inet6 addr: 2602::1/64 Scope:Global
               UP BROADCAST RUNNING MULTICAST  MTU:1500  Metric:1
               RX packets:594362 errors:0 dropped:0 overruns:0 frame:0
               TX packets:937446 errors:0 dropped:0 overruns:0 carrier:0
               collisions:0 txqueuelen:0 
               RX bytes:69822082 (66.5 MiB)  TX bytes:1140226856 (1.0 GiB)
     
    eth0       Link encap:Ethernet  HWaddr 10:DA:43:D2:2A:4A   
               UP BROADCAST RUNNING MULTICAST  MTU:1500  Metric:1
               RX packets:956829 errors:0 dropped:0 overruns:0 frame:0
               TX packets:670367 errors:0 dropped:0 overruns:0 carrier:0
               collisions:0 txqueuelen:1000 
               RX bytes:1151157872 (1.0 GiB)  TX bytes:147824439 (140.9 MiB)
               Interrupt:179 Base address:0x4000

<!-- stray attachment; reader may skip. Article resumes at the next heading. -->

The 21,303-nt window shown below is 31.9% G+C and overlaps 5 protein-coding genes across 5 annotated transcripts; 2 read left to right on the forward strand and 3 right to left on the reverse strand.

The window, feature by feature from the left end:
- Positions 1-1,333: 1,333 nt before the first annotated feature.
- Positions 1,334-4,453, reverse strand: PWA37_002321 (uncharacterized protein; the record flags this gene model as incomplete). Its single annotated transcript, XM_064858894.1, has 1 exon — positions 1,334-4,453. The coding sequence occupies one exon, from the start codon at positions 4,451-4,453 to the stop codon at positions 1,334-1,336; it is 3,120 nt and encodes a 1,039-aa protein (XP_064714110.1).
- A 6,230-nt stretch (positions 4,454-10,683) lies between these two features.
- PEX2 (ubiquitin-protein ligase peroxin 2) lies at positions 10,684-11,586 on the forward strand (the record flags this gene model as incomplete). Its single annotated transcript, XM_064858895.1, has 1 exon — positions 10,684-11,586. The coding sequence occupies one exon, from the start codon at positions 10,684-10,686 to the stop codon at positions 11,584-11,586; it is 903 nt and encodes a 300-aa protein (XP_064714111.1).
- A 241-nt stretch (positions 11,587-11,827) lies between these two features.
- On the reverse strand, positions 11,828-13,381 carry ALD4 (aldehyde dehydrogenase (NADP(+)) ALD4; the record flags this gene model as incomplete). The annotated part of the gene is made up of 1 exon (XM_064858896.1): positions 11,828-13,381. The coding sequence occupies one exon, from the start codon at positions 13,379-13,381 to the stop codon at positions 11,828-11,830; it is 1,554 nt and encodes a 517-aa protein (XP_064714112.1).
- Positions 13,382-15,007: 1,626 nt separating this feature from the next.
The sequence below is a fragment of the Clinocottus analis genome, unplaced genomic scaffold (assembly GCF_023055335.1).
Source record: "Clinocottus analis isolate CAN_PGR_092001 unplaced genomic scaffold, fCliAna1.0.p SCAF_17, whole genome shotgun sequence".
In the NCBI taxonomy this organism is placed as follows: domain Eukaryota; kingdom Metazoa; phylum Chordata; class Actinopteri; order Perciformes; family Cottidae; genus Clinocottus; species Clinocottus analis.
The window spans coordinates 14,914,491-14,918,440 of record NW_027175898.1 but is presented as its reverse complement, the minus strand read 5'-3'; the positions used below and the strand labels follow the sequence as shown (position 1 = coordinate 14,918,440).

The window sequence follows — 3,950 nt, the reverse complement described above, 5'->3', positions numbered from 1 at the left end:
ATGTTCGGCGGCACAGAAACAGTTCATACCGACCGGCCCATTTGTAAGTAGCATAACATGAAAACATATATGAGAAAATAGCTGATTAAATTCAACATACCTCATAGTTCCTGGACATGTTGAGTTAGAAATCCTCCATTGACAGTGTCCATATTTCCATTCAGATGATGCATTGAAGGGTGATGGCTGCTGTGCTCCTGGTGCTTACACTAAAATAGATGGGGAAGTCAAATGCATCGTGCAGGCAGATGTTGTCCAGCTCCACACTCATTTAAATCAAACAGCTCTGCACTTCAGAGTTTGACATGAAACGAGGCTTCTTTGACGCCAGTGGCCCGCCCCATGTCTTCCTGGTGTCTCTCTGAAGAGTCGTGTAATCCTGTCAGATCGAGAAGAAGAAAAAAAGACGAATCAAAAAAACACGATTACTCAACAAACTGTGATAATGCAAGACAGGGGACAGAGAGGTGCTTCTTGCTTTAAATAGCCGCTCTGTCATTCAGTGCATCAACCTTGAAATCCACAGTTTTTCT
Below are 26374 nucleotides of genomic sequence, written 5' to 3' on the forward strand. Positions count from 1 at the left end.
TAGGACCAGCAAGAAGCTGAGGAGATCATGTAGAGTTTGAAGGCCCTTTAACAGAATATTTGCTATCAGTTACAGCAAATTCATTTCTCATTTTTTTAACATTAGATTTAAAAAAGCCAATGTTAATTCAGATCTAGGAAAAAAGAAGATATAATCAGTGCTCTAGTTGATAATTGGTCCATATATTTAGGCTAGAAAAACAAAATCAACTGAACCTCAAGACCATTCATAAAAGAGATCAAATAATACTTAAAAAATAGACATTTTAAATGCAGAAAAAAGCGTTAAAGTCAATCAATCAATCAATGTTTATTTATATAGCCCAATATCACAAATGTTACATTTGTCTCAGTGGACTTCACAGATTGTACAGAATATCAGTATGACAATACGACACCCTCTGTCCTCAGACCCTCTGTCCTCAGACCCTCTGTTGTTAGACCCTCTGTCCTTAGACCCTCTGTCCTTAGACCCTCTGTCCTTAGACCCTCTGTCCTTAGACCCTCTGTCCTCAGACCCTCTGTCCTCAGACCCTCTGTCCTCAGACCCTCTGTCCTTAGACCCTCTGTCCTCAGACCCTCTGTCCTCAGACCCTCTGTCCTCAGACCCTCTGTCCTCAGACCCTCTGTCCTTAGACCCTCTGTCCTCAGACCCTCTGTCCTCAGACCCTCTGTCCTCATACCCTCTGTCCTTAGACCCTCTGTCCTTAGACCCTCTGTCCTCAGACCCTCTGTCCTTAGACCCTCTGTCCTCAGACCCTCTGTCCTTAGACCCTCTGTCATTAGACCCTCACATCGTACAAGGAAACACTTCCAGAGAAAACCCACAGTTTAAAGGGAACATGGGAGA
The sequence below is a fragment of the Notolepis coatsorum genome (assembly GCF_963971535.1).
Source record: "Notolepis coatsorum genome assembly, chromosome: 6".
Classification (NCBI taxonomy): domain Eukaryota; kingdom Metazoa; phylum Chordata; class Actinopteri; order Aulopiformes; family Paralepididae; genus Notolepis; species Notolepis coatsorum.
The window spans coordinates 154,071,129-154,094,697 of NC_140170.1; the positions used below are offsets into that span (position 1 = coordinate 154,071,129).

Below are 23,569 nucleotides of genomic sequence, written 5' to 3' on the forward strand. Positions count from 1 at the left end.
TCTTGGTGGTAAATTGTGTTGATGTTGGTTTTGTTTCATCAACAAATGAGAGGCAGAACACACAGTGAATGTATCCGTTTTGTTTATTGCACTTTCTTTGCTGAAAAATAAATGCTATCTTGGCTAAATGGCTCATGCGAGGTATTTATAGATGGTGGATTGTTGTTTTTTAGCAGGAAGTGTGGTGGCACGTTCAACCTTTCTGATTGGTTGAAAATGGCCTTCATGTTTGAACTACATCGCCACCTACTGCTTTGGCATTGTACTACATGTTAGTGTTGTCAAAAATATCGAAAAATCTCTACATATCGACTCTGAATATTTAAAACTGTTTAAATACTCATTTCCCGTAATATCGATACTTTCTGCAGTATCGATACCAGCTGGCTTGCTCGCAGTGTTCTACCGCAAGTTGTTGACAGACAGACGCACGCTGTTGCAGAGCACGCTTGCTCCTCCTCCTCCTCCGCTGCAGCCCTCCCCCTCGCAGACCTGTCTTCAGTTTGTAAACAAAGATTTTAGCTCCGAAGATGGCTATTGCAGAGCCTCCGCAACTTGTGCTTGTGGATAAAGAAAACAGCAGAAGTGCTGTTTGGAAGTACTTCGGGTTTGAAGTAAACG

eth1       Link encap:Ethernet  HWaddr 10:DA:43:D2:2A:4C   
               UP BROADCAST RUNNING MULTICAST  MTU:1500  Metric:1
               RX packets:183351 errors:0 dropped:0 overruns:0 frame:264682
               TX packets:292213 errors:8 dropped:0 overruns:0 carrier:0
               collisions:0 txqueuelen:1000 
               RX bytes:40354130 (38.4 MiB)  TX bytes:288073527 (274.7 MiB)
               Interrupt:163 
     
    eth2       Link encap:Ethernet  HWaddr 10:DA:43:D2:2A:4D   
               inet6 addr: fe80::12da:43ff:fed2:2a4d/64 Scope:Link
               UP BROADCAST RUNNING MULTICAST  MTU:1500  Metric:1
               RX packets:368572 errors:0 dropped:0 overruns:0 frame:555003
               TX packets:599447 errors:23 dropped:0 overruns:0 carrier:0
               collisions:0 txqueuelen:1000 
               RX bytes:33728837 (32.1 MiB)  TX bytes:817037475 (779.1 MiB)
               Interrupt:169 
     
    lo         Link encap:Local Loopback